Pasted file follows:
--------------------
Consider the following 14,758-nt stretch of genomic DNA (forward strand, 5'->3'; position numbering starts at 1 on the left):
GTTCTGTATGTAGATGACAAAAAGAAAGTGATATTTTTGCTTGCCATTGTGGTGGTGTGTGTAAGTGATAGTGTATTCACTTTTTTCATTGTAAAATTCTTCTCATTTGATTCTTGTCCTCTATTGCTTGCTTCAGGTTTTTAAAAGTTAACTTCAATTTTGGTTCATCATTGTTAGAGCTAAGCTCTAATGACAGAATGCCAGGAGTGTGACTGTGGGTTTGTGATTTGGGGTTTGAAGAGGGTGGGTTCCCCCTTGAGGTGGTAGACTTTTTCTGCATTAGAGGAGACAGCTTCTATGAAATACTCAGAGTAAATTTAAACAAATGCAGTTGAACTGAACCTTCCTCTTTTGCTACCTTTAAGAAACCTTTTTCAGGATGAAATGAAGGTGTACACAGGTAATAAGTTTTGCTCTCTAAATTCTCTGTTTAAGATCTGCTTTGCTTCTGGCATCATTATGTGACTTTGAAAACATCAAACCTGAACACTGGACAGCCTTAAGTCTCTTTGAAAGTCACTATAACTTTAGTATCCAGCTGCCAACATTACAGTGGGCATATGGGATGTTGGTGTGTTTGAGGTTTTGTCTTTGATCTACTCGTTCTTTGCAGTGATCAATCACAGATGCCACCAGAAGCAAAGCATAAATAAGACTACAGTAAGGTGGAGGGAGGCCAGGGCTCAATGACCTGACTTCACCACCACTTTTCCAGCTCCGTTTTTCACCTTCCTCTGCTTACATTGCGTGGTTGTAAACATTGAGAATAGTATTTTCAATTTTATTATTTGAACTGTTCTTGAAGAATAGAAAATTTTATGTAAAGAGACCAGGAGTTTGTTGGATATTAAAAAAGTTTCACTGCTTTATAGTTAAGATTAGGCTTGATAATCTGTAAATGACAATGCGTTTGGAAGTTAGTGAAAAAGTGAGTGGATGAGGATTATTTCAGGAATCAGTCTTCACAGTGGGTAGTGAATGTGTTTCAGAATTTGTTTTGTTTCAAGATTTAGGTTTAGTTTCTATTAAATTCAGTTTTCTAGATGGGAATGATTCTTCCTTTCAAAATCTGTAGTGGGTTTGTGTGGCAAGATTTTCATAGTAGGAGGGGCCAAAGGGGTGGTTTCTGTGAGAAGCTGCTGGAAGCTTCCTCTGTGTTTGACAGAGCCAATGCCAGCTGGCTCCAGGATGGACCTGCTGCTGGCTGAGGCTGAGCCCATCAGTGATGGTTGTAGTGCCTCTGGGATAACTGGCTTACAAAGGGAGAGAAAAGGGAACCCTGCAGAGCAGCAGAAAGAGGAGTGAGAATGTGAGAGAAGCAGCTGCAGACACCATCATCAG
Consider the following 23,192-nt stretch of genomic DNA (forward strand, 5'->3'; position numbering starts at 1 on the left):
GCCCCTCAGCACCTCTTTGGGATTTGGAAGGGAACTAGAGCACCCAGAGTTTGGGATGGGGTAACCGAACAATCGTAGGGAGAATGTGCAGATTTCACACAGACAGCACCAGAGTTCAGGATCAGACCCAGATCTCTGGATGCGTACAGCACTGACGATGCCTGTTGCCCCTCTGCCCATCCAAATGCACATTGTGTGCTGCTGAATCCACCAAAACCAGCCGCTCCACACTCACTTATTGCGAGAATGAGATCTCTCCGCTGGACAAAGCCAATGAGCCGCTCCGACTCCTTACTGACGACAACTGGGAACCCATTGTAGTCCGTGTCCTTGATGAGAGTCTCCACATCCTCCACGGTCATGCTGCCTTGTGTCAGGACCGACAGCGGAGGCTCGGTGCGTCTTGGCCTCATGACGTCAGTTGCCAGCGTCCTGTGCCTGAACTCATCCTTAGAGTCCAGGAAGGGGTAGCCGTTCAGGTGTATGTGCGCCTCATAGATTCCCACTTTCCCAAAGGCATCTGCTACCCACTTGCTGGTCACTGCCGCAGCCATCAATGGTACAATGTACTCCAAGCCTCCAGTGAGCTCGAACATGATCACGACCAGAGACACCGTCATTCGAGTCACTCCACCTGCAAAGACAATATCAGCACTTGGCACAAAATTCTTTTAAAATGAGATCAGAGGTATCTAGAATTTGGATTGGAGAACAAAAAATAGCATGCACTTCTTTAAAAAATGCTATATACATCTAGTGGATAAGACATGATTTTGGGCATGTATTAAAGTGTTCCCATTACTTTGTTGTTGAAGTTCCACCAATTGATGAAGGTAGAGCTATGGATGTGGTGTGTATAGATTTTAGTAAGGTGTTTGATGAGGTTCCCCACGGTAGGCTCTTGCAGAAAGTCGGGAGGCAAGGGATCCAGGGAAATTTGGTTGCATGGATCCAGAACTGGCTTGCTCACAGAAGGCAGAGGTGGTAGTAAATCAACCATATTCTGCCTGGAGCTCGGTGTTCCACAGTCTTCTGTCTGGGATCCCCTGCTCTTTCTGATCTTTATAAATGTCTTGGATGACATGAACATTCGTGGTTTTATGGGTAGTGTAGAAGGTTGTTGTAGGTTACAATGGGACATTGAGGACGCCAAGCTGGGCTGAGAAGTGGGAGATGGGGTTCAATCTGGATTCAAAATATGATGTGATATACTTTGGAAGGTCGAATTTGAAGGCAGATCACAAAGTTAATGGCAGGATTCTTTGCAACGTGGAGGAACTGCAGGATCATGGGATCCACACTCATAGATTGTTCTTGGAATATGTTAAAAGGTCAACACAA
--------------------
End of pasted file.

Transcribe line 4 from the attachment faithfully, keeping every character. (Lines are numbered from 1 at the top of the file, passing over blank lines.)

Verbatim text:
GCCCCTCAGCACCTCTTTGGGATTTGGAAGGGAACTAGAGCACCCAGAGTTTGGGATGGGGTAACCGAACAATCGTAGGGAGAATGTGCAGATTTCACACAGACAGCACCAGAGTTCAGGATCAGACCCAGATCTCTGGATGCGTACAGCACTGACGATGCCTGTTGCCCCTCTGCCCATCCAAATGCACATTGTGTGCTGCTGAATCCACCAAAACCAGCCGCTCCACACTCACTTATTGCGAGAATGAGATCTCTCCGCTGGACAAAGCCAATGAGCCGCTCCGACTCCTTACTGACGACAACTGGGAACCCATTGTAGTCCGTGTCCTTGATGAGAGTCTCCACATCCTCCACGGTCATGCTGCCTTGTGTCAGGACCGACAGCGGAGGCTCGGTGCGTCTTGGCCTCATGACGTCAGTTGCCAGCGTCCTGTGCCTGAACTCATCCTTAGAGTCCAGGAAGGGGTAGCCGTTCAGGTGTATGTGCGCCTCATAGATTCCCACTTTCCCAAAGGCATCTGCTACCCACTTGCTGGTCACTGCCGCAGCCATCAATGGTACAATGTACTCCAAGCCTCCAGTGAGCTCGAACATGATCACGACCAGAGACACCGTCATTCGAGTCACTCCACCTGCAAAGACAATATCAGCACTTGGCACAAAATTCTTTTAAAATGAGATCAGAGGTATCTAGAATTTGGATTGGAGAACAAAAAATAGCATGCACTTCTTTAAAAAATGCTATATACATCTAGTGGATAAGACATGATTTTGGGCATGTATTAAAGTGTTCCCATTACTTTGTTGTTGAAGTTCCACCAATTGATGAAGGTAGAGCTATGGATGTGGTGTGTATAGATTTTAGTAAGGTGTTTGATGAGGTTCCCCACGGTAGGCTCTTGCAGAAAGTCGGGAGGCAAGGGATCCAGGGAAATTTGGTTGCATGGATCCAGAACTGGCTTGCTCACAGAAGGCAGAGGTGGTAGTAAATCAACCATATTCTGCCTGGAGCTCGGTGTTCCACAGTCTTCTGTCTGGGATCCCCTGCTCTTTCTGATCTTTATAAATGTCTTGGATGACATGAACATTCGTGGTTTTATGGGTAGTGTAGAAGGTTGTTGTAGGTTACAATGGGACATTGAGGACGCCAAGCTGGGCTGAGAAGTGGGAGATGGGGTTCAATCTGGATTCAAAATATGATGTGATATACTTTGGAAGGTCGAATTTGAAGGCAGATCACAAAGTTAATGGCAGGATTCTTTGCAACGTGGAGGAACTGCAGGATCATGGGATCCACACTCATAGATTGTTCTTGGAATATGTTAAAAGGTCAACACAA